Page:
Julie McCann speaks to five of her former students four years after they graduated.
By Julie McCann
I may have just found a new back-to-school habit: asking a few grads of the Algonquin College journalism program where I teach, “Why do you do the work you do?” It’s a different question from my usual, “What’s going on these days?” or “What’s your current gig?”
The five grads I spoke with, all from our 2012 and 2013 grad classes, work as journalists across the country. Their j-school colleagues who now work in content production, marketing and communications surely have wise and wonderful answers to this question, too— I’ll ask them next—but the tenacity of these reporters and writers is energizing.
Having logged three- or four career-years, it’s still early days for them. But despite the closures, layoffs and general instability in the industry during their time in the field, they’ve continued to choose journalism.
Broadly, here’s why they do what they do:
1. They get to write, talk with fascinating humans, feed their curiosity and serve their communities.
2. Their jobs allow them to constantly develop skills they know will be valuable in other journalism gigs – and in non-journalism jobs, too.
These are not reasons the reasons they do their jobs:
1. The money
2. Complete fulfillment. While the job comes with plenty of opportunities for fun, it can also be frustrating or draining at times. Thus, they’ve all now learned to seek fun – and build a life – outside of their jobs, too.
Name: Brandon Barrett, 30
Current job: Staff reporter, Pique newsmagazine, Whistler, B.C.
Career so far: Colombia Reports in Medellin, Colombia. “It was the first time I felt like I had a job that meant something,” he said of his extended field-placement position there. He moved to B.C. four years ago to report for the Whistler Question.
Why he does what he does: He’s creative, he wants to serve the public, he’s restless and he enjoys knowing a little bit about a wide variety of topics. The readers and editors of Pique have given Barrett a long creative leash to explore quirkier stories such as a hunt for a sasquatch and how ghost hunters do their jobs. While he doesn’t define himself as a traditional scoop-hunting journalist, “I enjoy being a reporter and I love the job,” he said.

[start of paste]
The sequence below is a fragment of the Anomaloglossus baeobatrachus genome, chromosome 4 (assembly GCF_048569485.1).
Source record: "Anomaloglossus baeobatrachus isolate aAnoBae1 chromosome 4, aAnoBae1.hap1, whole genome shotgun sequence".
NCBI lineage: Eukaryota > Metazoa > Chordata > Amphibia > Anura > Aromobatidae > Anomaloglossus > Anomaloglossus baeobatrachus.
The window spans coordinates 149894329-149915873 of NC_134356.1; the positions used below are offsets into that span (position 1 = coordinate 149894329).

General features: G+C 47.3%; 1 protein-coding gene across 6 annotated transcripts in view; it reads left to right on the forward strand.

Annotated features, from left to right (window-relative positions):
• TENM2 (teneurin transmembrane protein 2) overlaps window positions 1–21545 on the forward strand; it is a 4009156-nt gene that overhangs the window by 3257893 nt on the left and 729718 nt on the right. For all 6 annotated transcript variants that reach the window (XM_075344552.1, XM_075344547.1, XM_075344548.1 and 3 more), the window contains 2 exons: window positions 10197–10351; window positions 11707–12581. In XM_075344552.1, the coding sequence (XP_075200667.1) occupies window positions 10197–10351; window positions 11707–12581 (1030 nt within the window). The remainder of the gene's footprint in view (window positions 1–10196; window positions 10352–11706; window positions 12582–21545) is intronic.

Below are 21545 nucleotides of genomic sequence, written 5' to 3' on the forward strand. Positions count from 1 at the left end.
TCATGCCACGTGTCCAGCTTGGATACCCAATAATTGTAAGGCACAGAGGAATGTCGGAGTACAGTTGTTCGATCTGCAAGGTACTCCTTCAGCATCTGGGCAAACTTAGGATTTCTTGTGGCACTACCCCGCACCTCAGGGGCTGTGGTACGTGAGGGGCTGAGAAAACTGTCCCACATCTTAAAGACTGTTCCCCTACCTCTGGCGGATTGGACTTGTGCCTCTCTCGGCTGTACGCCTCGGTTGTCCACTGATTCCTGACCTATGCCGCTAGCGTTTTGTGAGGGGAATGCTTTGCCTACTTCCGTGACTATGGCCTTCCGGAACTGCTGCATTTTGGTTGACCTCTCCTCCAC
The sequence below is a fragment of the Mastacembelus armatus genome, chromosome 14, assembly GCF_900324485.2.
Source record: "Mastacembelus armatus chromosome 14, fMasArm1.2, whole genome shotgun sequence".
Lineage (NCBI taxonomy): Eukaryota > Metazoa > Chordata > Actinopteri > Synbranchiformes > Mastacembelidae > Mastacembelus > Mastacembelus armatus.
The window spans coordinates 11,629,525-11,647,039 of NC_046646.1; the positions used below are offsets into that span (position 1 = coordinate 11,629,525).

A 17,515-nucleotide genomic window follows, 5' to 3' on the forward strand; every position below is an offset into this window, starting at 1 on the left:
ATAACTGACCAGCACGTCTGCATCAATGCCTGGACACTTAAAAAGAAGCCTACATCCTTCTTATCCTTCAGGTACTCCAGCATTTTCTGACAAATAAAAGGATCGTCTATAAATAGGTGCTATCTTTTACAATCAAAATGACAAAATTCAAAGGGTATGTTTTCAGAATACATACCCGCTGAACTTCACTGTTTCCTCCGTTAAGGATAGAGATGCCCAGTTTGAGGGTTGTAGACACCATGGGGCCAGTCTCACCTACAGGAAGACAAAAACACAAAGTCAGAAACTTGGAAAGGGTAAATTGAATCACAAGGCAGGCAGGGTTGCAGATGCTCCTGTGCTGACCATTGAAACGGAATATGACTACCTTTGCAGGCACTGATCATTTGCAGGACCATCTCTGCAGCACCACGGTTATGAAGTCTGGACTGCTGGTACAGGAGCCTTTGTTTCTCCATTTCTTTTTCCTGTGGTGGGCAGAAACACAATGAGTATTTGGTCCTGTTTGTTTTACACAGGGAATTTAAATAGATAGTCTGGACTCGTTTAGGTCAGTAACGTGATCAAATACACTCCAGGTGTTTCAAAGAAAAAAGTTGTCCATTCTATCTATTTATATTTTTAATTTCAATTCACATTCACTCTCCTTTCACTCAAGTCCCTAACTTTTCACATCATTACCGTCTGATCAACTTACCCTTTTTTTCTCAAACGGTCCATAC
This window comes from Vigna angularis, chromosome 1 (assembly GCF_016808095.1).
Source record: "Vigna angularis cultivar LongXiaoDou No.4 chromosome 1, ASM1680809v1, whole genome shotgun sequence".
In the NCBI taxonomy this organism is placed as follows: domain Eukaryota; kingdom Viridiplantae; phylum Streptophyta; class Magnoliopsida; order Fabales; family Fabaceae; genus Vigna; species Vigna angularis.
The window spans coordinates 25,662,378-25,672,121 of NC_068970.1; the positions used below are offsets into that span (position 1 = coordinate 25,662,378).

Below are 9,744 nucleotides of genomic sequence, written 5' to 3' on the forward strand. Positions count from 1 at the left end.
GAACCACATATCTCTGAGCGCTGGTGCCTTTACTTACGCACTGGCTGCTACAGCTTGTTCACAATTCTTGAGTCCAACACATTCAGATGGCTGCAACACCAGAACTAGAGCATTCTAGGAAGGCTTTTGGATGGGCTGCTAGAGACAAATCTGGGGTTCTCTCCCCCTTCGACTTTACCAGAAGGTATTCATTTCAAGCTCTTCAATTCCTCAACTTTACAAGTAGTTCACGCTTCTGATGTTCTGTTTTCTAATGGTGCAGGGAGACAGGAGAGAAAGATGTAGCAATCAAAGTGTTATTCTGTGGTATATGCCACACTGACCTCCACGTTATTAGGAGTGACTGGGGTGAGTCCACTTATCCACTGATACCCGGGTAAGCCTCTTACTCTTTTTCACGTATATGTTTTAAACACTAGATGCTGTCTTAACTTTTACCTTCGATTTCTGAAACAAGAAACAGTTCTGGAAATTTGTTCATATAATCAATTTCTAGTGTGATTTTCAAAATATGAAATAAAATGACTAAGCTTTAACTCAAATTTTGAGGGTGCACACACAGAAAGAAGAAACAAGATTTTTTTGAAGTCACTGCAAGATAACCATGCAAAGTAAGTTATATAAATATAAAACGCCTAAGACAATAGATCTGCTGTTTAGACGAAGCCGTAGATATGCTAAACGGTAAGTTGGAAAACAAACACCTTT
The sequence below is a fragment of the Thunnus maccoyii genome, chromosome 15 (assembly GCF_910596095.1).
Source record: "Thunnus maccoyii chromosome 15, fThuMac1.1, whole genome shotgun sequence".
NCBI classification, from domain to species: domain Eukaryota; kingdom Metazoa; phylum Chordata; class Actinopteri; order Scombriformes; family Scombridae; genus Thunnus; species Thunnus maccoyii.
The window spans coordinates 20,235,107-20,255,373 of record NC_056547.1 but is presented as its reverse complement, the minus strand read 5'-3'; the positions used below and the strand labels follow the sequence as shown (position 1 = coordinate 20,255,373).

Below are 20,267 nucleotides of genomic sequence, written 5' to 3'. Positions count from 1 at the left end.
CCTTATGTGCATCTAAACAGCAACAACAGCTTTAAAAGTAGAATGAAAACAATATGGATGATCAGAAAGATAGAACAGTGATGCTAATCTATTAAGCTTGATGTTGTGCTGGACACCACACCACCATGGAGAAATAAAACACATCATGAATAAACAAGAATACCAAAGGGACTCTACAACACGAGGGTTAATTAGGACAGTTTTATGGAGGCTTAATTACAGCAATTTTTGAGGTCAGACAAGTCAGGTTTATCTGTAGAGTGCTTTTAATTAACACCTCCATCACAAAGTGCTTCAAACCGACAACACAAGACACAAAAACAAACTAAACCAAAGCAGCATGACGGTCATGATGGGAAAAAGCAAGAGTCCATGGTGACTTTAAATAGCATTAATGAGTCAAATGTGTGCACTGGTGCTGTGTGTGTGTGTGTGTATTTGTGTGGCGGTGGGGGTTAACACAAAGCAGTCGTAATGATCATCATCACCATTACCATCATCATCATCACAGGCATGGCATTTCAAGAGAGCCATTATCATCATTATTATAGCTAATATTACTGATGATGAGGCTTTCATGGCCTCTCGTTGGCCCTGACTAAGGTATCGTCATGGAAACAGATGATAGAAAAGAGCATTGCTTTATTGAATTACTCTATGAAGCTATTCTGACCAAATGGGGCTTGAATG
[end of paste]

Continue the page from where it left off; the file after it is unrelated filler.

Advice: Join the community you work in. In hindsight, Barrett sees that for his first year or so in Whistler, he was a bit of a “struggle puppy” and always had his eye on the door. He didn’t ski, he opted to live as it he was just there for the job. His epiphany: “This is what you make it,” he said. “You have to find these things that will connect you to the community.” In his case, it meant trying stand-up comedy for the first time. He now produces a comedy show every fall, and he wrote and directed his first play this summer. His job was a launching pad into a whole new creative life.
Future: Fit will continue to be important to him. While he fears getting too comfortable in his current gig, serving a community like Whistler with “free-spirited, counter-culture” leanings is a great fit for him. If another job – journalism or not – feels right to him and pays more, he’d consider it. “I’m getting older. It would be nice not to live pay cheque to pay cheque,” he said.
Name: Nouran Abdellatif, 25
Current job: Multimedia reporter, Leduc Rep, Lac La Biche, Alberta
Career so far: reporter at Whistler Question (field placement) and Lac La Biche Post
Why she does what she does: What continues to drive Abdellatif is the pleasure she takes from serving a community. She covers court, council, local news and topics like family reunions or archery club stories. She loves being the person who people will call with tips. A job highlight for her? “When I get thank you notes,” she said.
Future: She’d like to be an editor – but she’s aware of the world outside of journalism, too. “I’ve been looking at both,” she said. What can get her down is how much work reporters need to put in for little pay and recognition.